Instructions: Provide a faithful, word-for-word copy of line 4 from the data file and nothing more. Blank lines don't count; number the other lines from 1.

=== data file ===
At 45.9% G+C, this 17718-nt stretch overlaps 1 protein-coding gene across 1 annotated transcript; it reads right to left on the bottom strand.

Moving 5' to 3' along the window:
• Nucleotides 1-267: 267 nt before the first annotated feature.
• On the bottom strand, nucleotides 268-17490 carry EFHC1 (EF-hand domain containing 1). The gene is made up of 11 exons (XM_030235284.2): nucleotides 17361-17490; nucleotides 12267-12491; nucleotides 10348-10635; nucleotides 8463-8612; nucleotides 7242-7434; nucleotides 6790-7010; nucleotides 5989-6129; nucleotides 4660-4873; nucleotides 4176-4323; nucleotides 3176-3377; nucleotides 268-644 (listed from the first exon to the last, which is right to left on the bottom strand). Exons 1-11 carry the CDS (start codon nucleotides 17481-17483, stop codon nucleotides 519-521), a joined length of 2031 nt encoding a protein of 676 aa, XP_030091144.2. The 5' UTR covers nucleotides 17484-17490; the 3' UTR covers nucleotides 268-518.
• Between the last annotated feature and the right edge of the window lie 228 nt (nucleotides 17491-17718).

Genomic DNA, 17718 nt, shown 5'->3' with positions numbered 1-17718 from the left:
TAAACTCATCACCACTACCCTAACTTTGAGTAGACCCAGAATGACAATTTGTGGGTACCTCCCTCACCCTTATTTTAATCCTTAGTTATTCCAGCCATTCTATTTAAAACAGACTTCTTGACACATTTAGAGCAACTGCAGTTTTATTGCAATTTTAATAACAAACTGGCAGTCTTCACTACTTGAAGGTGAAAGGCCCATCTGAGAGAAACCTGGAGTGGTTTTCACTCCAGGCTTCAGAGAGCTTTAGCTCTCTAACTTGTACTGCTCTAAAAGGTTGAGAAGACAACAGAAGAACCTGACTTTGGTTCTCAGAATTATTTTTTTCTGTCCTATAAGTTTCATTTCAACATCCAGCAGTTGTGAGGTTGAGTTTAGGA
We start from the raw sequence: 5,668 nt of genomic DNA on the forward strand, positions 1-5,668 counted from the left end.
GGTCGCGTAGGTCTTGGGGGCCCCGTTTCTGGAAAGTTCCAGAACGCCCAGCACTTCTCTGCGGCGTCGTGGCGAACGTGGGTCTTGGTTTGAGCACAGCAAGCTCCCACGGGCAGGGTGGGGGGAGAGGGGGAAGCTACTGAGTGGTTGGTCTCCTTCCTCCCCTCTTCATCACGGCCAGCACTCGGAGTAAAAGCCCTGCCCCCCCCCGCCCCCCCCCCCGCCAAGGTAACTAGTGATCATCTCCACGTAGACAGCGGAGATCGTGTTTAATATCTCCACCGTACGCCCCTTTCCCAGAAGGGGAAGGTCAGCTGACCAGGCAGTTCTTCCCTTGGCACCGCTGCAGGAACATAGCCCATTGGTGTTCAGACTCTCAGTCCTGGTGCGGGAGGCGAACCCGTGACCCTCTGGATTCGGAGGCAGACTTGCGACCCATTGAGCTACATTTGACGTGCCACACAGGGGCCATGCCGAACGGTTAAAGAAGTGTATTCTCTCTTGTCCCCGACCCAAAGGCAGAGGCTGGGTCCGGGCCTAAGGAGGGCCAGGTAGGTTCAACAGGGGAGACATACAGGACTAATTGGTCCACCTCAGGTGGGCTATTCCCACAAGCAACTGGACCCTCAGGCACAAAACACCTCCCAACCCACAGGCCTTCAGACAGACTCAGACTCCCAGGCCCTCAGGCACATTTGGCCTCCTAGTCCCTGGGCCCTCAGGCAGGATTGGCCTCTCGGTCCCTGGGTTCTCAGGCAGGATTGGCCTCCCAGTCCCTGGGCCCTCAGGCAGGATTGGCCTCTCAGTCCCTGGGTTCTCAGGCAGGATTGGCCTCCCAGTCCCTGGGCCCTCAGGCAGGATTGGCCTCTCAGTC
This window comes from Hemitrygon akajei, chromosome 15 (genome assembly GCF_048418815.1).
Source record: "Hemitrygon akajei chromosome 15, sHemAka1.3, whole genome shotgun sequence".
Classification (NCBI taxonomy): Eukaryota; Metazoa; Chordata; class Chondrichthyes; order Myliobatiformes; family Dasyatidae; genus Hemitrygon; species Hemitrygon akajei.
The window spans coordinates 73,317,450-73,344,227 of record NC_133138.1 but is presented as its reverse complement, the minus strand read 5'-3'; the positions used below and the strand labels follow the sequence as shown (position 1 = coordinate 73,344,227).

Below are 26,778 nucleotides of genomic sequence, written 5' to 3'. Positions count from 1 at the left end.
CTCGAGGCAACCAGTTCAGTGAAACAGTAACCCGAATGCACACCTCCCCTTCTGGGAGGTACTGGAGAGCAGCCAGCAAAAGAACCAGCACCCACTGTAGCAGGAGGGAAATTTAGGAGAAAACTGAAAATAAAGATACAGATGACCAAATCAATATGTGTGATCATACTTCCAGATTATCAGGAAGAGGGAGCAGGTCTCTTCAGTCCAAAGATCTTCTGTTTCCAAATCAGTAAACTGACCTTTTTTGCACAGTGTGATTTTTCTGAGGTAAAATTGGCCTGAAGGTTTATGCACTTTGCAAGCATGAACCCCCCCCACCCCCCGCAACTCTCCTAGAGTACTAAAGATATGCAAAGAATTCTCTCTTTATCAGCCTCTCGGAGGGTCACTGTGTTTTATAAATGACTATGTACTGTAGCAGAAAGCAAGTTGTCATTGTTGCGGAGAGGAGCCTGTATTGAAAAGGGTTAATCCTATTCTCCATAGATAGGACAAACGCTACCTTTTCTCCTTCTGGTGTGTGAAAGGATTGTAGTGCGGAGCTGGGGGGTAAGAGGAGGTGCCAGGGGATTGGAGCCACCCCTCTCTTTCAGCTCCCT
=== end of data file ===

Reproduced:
• On the bottom strand, nucleotides 268-17490 carry EFHC1 (EF-hand domain containing 1). The gene is made up of 11 exons (XM_030235284.2): nucleotides 17361-17490; nucleotides 12267-12491; nucleotides 10348-10635; nucleotides 8463-8612; nucleotides 7242-7434; nucleotides 6790-7010; nucleotides 5989-6129; nucleotides 4660-4873; nucleotides 4176-4323; nucleotides 3176-3377; nucleotides 268-644 (listed from the first exon to the last, which is right to left on the bottom strand). Exons 1-11 carry the CDS (start codon nucleotides 17481-17483, stop codon nucleotides 519-521), a joined length of 2031 nt encoding a protein of 676 aa, XP_030091144.2. The 5' UTR covers nucleotides 17484-17490; the 3' UTR covers nucleotides 268-518.